Mouth breathing might be ruining your sleep. Here's how to fix it
By Jen Rose Smith and illustrations by Max Pepper, CNN
(CNN) -- Living with a plugged nose isn't fun, but James Nestor was ready. Plus, it was for science.
While researching his recent book, "Breath: The New Science of a Lost Art," Nestor let Stanford University scientists block his nostrils with silicone and surgical tape to measure the impacts of breathing through his mouth for 10 days.
"We knew it wasn't going to be good, because there's a very firm scientific foundation showing all the deleterious effects of mouth breathing, from periodontal disease to metabolic disorders," Nestor said. The surprise was just how quickly the experiment affected him.
Nestor's blood pressure rose 13 points, edging the writer into stage one hypertension. Measurements of heart rate variability showed his body was in a state of stress. His pulse went up, and he stumbled around in a mental fog.
He also snored for hours each night, developing obstructive sleep apnea. His blood oxygen levels dropped.
"We had no idea it was going to be that bad," Nestor said. "The snoring and sleep apnea was so dramatic, and it came on so quickly, that everyone was pretty floored."
What Nestor learned, aside from the hazards of being a research subject, was that mouth breathing can ruin a good night's sleep.
Breathing through your mouth at night puts you at higher risk for sleep disorders including snoring, sleep apnea and hypopnea, the partial blockage of air, scientists have found. Each of those, in turn, can lead to daytime fatigue.
That doesn't mean you're doomed to wake up in a daze because you're prone to mouth breathing when you sleep. Experts have a long list of strategies designed to turn you into a nasal breather — including a low-cost breathing hack you can pick up at the corner store.
What causes nighttime mouth breathing?
There is a long list of reasons why people breathe through their mouths at night, said Dr. Steven Park, a surgeon with a specialty in sleep medicine, and the host of the podcast, "Breathe Better, Sleep Better, Live Better."
"The most common reason is if your nose is stuffy," Park said. "From allergies, or if you have a deviated septum. Lots of medications can also cause nasal congestion."
Those problems are aggravated by lying down, he explained.
"Generally when you lie down the blood vessels inside your nose fill up with blood," he said, explaining that the rush of blood causes swelling and constriction. If you can't breathe easily through your nose, you're likely to open your mouth for air, Park said. That triggers a positive feedback loop.
"You would think that if you open your mouth you would breathe better, but actually the reverse happens," he said. Opening your jaws causes the tongue to slump backward, obstructing your airway. "Even if you don't have sleep apnea, or you have mild sleep apnea, opening your mouth makes it much, much worse."
How do you know if you're mouth breathing at night? Many people, Park noted, are tipped off by a spouse or partner who notices that they're breathing through the mouth.
If you wake up with a dry mouth or lingering tiredness, they may be warning signs. Another indication of sleep apnea or other disturbed sleep is if you have to visit the bathroom multiple times in the night, said Park. Interrupted breathing stresses the heart, Park explained, triggering the release of hormones that cause you to produce more urine.
What can you do to fix it?
When Nestor blocked his nose for science, he experienced an extreme version of mouth breathing. But in retrospect, he realized he'd been waking up with a dry mouth for some time, a sign he'd been ditching nasal breathing for at least part of the night.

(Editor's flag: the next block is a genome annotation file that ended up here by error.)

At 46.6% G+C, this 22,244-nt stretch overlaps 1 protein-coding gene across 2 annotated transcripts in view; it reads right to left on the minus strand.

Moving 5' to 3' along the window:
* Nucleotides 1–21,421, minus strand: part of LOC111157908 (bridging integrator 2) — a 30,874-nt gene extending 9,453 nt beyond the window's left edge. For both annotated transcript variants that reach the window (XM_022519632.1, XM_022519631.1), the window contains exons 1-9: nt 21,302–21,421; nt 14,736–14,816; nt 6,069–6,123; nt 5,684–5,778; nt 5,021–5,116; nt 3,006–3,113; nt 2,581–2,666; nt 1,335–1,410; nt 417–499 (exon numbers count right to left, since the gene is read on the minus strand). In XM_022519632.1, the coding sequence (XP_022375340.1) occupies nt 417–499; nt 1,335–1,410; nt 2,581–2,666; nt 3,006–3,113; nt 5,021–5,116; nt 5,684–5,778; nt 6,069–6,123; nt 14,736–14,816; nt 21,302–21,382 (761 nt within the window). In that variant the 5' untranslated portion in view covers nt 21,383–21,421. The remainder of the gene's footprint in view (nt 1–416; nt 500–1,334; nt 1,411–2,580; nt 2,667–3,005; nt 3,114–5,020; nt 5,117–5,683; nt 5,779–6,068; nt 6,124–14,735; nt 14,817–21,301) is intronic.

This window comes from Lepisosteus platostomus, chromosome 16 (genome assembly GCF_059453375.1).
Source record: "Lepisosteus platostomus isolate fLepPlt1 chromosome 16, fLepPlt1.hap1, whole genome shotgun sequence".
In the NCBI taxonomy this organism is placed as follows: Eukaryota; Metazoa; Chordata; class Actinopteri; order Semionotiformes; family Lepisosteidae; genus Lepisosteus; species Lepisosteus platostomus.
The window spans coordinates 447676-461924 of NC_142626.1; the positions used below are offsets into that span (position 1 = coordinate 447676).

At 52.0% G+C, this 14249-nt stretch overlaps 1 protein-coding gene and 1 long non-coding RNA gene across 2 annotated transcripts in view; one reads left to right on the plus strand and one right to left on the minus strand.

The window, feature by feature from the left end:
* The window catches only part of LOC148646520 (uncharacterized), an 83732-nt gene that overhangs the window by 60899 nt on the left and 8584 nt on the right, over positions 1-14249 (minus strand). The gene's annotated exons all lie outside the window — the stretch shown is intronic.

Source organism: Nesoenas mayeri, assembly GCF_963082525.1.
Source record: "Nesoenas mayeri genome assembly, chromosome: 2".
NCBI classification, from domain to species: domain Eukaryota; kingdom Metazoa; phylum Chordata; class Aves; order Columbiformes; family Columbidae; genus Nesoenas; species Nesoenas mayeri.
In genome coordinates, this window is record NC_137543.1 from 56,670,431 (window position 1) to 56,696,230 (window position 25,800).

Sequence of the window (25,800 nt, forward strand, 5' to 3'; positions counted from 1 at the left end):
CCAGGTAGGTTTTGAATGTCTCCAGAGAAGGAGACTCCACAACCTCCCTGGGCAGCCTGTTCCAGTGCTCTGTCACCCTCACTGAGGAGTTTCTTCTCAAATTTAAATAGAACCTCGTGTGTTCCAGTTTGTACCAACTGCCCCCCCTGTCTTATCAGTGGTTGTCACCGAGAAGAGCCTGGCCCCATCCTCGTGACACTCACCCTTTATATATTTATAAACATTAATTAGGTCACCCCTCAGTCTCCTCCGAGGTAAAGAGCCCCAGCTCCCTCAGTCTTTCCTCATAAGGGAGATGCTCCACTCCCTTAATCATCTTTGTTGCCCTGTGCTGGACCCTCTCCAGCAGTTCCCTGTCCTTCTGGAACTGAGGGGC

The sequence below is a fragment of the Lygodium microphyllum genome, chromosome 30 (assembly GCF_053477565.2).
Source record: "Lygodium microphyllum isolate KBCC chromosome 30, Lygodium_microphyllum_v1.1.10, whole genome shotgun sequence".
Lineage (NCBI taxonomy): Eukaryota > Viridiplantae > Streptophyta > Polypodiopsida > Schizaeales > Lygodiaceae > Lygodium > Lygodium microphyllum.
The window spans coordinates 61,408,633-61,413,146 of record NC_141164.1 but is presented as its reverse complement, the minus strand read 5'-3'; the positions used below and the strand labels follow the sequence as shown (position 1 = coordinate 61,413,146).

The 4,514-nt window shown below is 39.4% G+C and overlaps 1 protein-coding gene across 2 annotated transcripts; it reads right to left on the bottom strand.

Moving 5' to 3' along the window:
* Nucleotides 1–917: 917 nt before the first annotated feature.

If you're tackling your nighttime mouth breathing, Park suggested you start by taking care of your nose to minimize congestion.
"Number one, avoid eating close to bedtime," he said. That's because stomach juices can come up into your nose, sinuses, ears and mouth, causing congestion and inflammation.
Park also recommended nasal saline irrigation, flushing the nose with salt water in a squeeze bottle or neti pot. "That's a mild decongestant, because the salt water draws out clear water from the membrane," he explained. (Over-the-counter decongestant sprays can cause habituation and rebound symptoms, and should be reserved for short-term use, according to Park.)
Breathing problems are so widespread that they've spurred a whole industry dedicated to opening your nose. Park said some people find relief from nasal strips, which open up the nose from the outside, or nasal dilators that expand air passages from within.
But even if you get your nose to clear, nighttime mouth breathing can be a hard habit to break. That's led some to seek out products that secure their lips closed at night, such as Somnifix or Snorless strips. YouTube videos about taping your mouth closed with specialized adhesive tape have racked up tens of thousands of views.
For Nestor, the secret to curing his own nighttime mouth breathing turned out to be simpler and less expensive.
"I'm a big fan of American entrepreneurialism, but I don't think you need a special tape to tape your mouth with," he said.
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He picks up hypoallergenic micropore tape at the drugstore, where a roll can cost under a dollar. "Just a teeny little bit at the center of your lips. The point is not to inhibit airflow through your mouth, it's to train your jaw shut at night." (Nestor has a more detailed video on mouth taping featuring dentist Mark Burhenne on his YouTube channel.)
For the author, it's been life altering.
"I travel with [tape] whenever I travel, even when I go camping. I'm convinced it's a good thing, and I've talked to the experts who have told me the same," he said. "It's been a complete game changer."
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